Recently released documents reveal Sequim School District and former middle school teacher and Athletic Director Autumn St. George agreed to a $850,000 settlement rather than going to trial over alleged discrimination involving St. George’s sexual orientation.
School district staff said $175,000 of the settlement comes from the district’s general fund while the remainder comes from a statewide risk management risk pool.
As part of the settlement, St. George, a 41-year-old Port Angeles resident and a teacher for seven years, agreed to drop any further claims for damages from the district and three employees “arising out of an interaction at Applebee’s in January 2015 and (the) allegedly inadequate response by the district to complaints made by Autumn St. George,” according to the settlement.
Court documents reveal that $30,000 of the total settlement is wage loss for St. George, and that she used her remaining sick/personal days prior to Sequim School Board directors approving her resignation on March 18. They also approved the settlement the same night.
Per the settlement, the district also provided a statement of explanation for St. George’s departure, which was to be read to students and staff.
District staff must remove “administrative leave” from St. George’s personnel file and provide a “mutually acceptable letter of recommendation.”
The settlement notice was filed March 14 in Western Federal District Court in Tacoma and the case dismissed March 15 by Judge Robert Bryan.
Randy Hill, the district’s director of human resources, previously said the settlement avoids the cost of a trial and limits the financial exposure to the taxpayer.
“The district doesn’t necessarily agree with all of the allegations but we took her allegations seriously,” Hill said. “We look forward to moving onward.”
St. George, according to Sequim School superintendent Neal, filed her original complaint May 9, 2018, solely against the school district, and later filed an amended complaint Oct. 10, 2018, adding middle school student counselor Catherine Shea, Principal Vincent Riccobene and Assistant Principal Rhonda Kromm as defendants.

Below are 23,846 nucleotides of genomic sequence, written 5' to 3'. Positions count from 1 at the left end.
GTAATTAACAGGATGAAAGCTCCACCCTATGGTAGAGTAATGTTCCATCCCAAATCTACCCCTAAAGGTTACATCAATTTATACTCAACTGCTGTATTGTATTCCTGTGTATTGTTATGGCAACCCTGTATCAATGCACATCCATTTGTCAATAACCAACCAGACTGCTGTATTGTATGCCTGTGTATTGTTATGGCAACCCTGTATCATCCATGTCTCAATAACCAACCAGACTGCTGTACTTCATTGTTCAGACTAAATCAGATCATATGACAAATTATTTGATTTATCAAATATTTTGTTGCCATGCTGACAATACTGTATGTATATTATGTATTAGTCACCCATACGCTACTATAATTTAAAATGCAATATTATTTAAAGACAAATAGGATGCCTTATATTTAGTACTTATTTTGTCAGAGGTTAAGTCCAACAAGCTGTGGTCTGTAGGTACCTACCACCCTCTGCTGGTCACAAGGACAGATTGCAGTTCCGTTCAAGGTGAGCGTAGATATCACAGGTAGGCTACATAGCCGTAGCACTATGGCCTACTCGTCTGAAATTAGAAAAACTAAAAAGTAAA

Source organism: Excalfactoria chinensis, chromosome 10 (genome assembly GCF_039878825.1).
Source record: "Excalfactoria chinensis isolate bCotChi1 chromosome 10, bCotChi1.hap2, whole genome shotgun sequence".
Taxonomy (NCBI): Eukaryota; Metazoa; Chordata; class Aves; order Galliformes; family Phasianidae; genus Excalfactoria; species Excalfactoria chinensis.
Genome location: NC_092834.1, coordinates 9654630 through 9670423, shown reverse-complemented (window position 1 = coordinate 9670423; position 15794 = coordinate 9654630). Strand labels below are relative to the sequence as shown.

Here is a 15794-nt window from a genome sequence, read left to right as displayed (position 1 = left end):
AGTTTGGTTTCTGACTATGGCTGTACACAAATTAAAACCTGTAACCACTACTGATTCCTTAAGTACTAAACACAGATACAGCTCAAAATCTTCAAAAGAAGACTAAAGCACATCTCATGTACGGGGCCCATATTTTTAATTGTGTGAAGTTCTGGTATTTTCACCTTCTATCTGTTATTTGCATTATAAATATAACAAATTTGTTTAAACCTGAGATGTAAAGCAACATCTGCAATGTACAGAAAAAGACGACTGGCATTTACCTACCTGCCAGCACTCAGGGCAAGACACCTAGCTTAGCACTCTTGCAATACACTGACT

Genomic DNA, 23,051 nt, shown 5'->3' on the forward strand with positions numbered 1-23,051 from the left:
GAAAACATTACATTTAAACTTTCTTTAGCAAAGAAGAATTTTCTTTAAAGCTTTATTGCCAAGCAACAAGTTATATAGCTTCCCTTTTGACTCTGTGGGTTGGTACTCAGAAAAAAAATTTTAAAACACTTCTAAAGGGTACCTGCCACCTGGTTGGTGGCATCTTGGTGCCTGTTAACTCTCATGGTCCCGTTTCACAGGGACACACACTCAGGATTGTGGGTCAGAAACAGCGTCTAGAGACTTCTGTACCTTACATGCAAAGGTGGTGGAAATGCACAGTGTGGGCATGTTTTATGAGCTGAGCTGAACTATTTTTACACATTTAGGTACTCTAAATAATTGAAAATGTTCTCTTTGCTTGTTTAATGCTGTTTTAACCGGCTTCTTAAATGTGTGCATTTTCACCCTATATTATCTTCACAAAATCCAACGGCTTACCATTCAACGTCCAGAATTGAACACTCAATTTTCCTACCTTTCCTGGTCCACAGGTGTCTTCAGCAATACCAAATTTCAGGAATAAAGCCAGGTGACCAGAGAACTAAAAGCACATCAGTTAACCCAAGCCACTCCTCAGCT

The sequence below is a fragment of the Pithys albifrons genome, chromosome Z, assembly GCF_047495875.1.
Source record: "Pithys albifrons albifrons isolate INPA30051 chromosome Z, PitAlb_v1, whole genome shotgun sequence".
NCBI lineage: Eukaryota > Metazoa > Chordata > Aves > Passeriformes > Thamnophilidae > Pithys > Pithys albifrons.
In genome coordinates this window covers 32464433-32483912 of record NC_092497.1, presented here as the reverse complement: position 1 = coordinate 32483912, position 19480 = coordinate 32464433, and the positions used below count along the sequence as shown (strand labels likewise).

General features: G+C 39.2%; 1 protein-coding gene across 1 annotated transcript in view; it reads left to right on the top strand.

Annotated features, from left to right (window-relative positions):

St. George said the school district created a hostile work environment on the basis of her sexual orientation that constituted sex discrimination and retaliated against her for opposing that environment.
When asked for comment, Shea, Riccobene, Kromm, St. George and Sequim School Board president Brian Kuh declined to comment on the settlement, citing a non-disclosure agreement.
Requests for personnel files, such as complaints and/or infractions, regarding staff members named were denied because the district doesn’t release personal information, district staff said.
Hill said they can’t comment on personal investigations but that there are no ongoing investigations at this time.
Seattle lawyer Emma Gillespie, representing the school district, said the school district did not admit to guilt. She said an Equal Employment Opportunity Commission complaint filed by St. George was dismissed.
The Sequim School District hired Martha Norberg of Seabold Group Investigation Consulting Services of Seattle to investigate St. George’s claims of harassment.
She interviewed 23 people for her report, including 10 district staff including the defendants, three students and five parents. St. George was interviewed for six hours.
“Fellow staff members and the parents interviewed reported that Ms. St. George is respected as a teacher and coach, and that she cares for and connects well with her students,” Norberg said in her findings. “No one expressed any concern about Ms. St. George’s sexuality or how it might affect her relationships with students.”